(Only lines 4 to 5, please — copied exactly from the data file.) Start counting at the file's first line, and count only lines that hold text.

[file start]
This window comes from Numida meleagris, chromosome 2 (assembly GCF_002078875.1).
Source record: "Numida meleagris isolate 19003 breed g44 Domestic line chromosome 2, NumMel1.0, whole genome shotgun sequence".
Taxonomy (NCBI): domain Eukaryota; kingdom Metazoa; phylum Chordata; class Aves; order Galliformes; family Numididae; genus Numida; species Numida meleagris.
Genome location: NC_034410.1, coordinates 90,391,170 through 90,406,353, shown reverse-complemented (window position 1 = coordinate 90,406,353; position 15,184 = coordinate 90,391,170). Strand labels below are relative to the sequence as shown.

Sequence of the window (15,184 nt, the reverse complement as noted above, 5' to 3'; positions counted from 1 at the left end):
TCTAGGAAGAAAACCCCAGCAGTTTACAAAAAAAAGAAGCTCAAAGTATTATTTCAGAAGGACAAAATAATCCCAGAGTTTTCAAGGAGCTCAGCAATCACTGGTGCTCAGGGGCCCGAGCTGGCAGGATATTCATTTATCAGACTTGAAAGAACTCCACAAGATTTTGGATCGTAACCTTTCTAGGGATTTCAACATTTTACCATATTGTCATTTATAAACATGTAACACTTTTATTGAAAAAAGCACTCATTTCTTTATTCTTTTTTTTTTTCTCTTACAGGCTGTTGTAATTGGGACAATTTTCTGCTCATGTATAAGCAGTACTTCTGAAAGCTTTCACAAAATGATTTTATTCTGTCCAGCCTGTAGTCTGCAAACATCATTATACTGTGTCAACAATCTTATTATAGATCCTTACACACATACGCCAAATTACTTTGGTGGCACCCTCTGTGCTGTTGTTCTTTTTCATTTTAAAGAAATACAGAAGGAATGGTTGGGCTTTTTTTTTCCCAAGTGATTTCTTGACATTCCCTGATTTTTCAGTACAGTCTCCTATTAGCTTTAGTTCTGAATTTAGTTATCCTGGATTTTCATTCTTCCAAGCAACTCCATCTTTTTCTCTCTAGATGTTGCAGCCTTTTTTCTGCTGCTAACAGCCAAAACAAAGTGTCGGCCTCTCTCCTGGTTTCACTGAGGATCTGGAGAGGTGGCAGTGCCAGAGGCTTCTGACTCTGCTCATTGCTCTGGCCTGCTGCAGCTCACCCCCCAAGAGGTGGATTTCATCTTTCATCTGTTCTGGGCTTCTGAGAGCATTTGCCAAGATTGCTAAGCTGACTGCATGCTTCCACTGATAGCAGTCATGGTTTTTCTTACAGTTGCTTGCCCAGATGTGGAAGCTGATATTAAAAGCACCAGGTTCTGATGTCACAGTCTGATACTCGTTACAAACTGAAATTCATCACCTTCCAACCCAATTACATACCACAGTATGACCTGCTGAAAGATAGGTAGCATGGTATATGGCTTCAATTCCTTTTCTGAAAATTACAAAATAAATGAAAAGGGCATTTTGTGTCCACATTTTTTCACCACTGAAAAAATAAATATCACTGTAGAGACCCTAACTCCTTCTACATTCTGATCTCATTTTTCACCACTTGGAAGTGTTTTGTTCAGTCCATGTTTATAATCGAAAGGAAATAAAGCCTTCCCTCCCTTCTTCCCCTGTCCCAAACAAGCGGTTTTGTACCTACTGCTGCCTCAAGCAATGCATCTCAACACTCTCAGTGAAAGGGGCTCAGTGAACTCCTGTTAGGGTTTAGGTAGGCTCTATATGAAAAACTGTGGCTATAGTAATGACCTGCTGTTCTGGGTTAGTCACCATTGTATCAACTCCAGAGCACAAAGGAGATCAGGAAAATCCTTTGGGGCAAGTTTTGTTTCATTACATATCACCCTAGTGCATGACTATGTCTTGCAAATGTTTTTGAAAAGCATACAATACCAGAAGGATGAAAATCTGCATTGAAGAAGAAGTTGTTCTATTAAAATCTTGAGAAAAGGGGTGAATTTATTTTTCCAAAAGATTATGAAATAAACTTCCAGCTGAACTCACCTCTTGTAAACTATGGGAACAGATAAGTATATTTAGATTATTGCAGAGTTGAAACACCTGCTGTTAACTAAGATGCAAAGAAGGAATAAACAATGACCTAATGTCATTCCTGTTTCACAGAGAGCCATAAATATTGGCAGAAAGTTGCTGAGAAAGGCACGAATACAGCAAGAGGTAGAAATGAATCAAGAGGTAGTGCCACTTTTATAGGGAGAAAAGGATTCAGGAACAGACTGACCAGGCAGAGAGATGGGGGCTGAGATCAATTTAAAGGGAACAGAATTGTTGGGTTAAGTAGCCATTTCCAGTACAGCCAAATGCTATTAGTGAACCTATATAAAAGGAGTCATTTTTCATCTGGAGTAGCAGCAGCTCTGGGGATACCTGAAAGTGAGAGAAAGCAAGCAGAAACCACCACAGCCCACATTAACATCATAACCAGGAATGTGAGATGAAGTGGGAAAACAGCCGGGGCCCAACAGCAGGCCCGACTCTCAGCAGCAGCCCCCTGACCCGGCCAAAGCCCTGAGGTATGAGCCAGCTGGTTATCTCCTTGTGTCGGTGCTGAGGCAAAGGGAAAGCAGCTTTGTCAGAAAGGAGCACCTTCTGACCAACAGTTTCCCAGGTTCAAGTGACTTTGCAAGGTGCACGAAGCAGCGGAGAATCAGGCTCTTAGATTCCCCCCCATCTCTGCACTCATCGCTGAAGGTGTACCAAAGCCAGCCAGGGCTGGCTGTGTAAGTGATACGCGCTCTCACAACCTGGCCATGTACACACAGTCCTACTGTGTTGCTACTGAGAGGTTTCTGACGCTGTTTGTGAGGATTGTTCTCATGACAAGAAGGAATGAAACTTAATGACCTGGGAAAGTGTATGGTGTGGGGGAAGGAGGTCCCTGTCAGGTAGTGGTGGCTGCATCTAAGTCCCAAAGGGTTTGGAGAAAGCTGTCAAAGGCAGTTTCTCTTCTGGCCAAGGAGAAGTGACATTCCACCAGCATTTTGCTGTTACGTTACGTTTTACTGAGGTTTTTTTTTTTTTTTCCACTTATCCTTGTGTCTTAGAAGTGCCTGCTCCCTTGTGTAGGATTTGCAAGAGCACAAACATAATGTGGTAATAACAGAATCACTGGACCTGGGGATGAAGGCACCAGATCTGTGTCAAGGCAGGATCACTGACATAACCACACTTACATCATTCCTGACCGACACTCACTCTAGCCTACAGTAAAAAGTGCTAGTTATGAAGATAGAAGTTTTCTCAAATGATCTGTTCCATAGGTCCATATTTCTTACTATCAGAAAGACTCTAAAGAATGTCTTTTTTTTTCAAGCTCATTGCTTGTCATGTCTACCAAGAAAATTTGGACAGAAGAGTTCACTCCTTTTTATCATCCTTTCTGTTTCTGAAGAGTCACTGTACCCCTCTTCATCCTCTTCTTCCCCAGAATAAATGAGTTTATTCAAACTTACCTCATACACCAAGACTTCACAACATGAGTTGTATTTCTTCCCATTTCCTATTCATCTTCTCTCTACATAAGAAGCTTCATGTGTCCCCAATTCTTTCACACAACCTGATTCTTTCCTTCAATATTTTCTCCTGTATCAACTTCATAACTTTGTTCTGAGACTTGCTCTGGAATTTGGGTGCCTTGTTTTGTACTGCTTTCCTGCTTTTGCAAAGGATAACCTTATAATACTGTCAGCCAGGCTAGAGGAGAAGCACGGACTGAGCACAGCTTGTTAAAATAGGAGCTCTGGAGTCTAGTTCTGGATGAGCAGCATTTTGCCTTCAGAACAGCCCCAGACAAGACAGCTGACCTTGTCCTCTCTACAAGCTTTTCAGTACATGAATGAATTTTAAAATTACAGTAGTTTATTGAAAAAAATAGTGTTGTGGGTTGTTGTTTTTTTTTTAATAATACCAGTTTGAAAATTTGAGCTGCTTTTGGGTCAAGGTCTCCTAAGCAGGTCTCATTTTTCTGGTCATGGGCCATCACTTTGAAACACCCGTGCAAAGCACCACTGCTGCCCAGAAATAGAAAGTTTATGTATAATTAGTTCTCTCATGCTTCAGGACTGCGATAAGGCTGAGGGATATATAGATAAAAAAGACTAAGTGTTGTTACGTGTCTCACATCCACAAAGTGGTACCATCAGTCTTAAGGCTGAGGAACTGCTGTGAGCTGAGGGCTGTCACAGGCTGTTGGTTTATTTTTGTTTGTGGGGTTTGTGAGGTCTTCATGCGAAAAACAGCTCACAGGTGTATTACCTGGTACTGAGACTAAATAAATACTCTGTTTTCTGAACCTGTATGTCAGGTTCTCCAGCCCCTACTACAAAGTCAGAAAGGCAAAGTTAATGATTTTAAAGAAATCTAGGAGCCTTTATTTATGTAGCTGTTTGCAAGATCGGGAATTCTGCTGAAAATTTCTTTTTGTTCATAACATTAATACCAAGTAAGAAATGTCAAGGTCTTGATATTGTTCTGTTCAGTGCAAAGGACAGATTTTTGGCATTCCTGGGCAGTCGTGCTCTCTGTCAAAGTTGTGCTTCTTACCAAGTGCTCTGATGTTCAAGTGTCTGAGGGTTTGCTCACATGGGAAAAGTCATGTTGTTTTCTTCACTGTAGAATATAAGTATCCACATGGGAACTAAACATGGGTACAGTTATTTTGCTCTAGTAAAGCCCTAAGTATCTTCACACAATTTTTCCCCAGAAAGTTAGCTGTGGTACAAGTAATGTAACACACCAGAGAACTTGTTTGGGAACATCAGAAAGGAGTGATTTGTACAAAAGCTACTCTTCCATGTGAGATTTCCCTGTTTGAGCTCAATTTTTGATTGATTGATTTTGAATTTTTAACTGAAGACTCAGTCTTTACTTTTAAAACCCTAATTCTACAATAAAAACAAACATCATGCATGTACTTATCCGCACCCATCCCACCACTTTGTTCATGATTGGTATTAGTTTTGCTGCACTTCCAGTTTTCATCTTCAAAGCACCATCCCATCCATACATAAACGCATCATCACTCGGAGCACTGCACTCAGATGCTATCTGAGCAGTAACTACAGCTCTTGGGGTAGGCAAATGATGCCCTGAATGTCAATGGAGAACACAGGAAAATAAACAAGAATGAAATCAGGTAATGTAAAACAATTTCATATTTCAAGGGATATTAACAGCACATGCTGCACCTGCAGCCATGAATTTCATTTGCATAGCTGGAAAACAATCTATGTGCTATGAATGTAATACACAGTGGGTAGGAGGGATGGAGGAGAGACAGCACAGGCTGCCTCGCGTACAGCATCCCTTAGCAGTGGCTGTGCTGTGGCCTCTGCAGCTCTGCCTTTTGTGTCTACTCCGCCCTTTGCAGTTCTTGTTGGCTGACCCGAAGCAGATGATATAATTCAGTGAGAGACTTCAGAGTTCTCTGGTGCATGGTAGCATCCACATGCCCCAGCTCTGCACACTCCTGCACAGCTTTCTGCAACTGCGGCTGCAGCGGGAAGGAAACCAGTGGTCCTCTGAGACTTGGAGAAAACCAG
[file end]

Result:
Genome location: NC_034410.1, coordinates 90,391,170 through 90,406,353, shown reverse-complemented (window position 1 = coordinate 90,406,353; position 15,184 = coordinate 90,391,170). Strand labels below are relative to the sequence as shown.

Sequence of the window (15,184 nt, the reverse complement as noted above, 5' to 3'; positions counted from 1 at the left end):